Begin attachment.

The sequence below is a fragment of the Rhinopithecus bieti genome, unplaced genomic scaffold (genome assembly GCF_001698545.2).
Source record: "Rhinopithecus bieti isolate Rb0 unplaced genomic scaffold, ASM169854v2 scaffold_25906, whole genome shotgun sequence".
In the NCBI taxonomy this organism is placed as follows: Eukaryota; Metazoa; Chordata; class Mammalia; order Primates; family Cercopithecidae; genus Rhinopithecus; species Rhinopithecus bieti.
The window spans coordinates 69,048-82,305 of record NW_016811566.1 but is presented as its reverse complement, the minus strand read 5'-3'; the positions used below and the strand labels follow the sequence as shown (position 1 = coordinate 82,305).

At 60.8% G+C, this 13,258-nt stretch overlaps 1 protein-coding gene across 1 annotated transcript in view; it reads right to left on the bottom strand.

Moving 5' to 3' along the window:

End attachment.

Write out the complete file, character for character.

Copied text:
The sequence below is a fragment of the Rhinopithecus bieti genome, unplaced genomic scaffold (genome assembly GCF_001698545.2).
Source record: "Rhinopithecus bieti isolate Rb0 unplaced genomic scaffold, ASM169854v2 scaffold_25906, whole genome shotgun sequence".
In the NCBI taxonomy this organism is placed as follows: Eukaryota; Metazoa; Chordata; class Mammalia; order Primates; family Cercopithecidae; genus Rhinopithecus; species Rhinopithecus bieti.
The window spans coordinates 69,048-82,305 of record NW_016811566.1 but is presented as its reverse complement, the minus strand read 5'-3'; the positions used below and the strand labels follow the sequence as shown (position 1 = coordinate 82,305).

At 60.8% G+C, this 13,258-nt stretch overlaps 1 protein-coding gene across 1 annotated transcript in view; it reads right to left on the bottom strand.

Moving 5' to 3' along the window: